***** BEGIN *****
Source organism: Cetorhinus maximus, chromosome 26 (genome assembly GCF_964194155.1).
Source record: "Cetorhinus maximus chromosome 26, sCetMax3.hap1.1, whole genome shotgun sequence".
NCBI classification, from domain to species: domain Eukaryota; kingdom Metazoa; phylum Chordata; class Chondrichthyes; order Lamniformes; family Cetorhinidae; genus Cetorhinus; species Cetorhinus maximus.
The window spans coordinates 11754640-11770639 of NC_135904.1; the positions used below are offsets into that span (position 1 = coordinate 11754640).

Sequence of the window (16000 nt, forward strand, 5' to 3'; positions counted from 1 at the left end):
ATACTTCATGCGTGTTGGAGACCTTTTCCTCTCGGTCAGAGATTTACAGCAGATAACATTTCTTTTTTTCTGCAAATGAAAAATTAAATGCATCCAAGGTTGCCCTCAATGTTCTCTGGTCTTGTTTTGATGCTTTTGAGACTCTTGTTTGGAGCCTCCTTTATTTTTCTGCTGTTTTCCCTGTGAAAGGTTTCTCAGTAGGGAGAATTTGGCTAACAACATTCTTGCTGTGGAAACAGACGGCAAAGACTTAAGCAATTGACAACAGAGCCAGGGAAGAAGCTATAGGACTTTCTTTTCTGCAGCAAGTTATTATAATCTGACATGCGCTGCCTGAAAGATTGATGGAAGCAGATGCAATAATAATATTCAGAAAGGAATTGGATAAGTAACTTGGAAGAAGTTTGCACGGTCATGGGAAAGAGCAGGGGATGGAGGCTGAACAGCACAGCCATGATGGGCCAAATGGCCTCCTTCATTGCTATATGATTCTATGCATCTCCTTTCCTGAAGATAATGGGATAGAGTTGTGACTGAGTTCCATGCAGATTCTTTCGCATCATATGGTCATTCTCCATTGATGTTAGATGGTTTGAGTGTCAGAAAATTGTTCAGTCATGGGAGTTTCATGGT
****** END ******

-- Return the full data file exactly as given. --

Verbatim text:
Source organism: Cetorhinus maximus, chromosome 26 (genome assembly GCF_964194155.1).
Source record: "Cetorhinus maximus chromosome 26, sCetMax3.hap1.1, whole genome shotgun sequence".
NCBI classification, from domain to species: domain Eukaryota; kingdom Metazoa; phylum Chordata; class Chondrichthyes; order Lamniformes; family Cetorhinidae; genus Cetorhinus; species Cetorhinus maximus.
The window spans coordinates 11754640-11770639 of NC_135904.1; the positions used below are offsets into that span (position 1 = coordinate 11754640).

Sequence of the window (16000 nt, forward strand, 5' to 3'; positions counted from 1 at the left end):
ATACTTCATGCGTGTTGGAGACCTTTTCCTCTCGGTCAGAGATTTACAGCAGATAACATTTCTTTTTTTCTGCAAATGAAAAATTAAATGCATCCAAGGTTGCCCTCAATGTTCTCTGGTCTTGTTTTGATGCTTTTGAGACTCTTGTTTGGAGCCTCCTTTATTTTTCTGCTGTTTTCCCTGTGAAAGGTTTCTCAGTAGGGAGAATTTGGCTAACAACATTCTTGCTGTGGAAACAGACGGCAAAGACTTAAGCAATTGACAACAGAGCCAGGGAAGAAGCTATAGGACTTTCTTTTCTGCAGCAAGTTATTATAATCTGACATGCGCTGCCTGAAAGATTGATGGAAGCAGATGCAATAATAATATTCAGAAAGGAATTGGATAAGTAACTTGGAAGAAGTTTGCACGGTCATGGGAAAGAGCAGGGGATGGAGGCTGAACAGCACAGCCATGATGGGCCAAATGGCCTCCTTCATTGCTATATGATTCTATGCATCTCCTTTCCTGAAGATAATGGGATAGAGTTGTGACTGAGTTCCATGCAGATTCTTTCGCATCATATGGTCATTCTCCATTGATGTTAGATGGTTTGAGTGTCAGAAAATTGTTCAGTCATGGGAGTTTCATGGT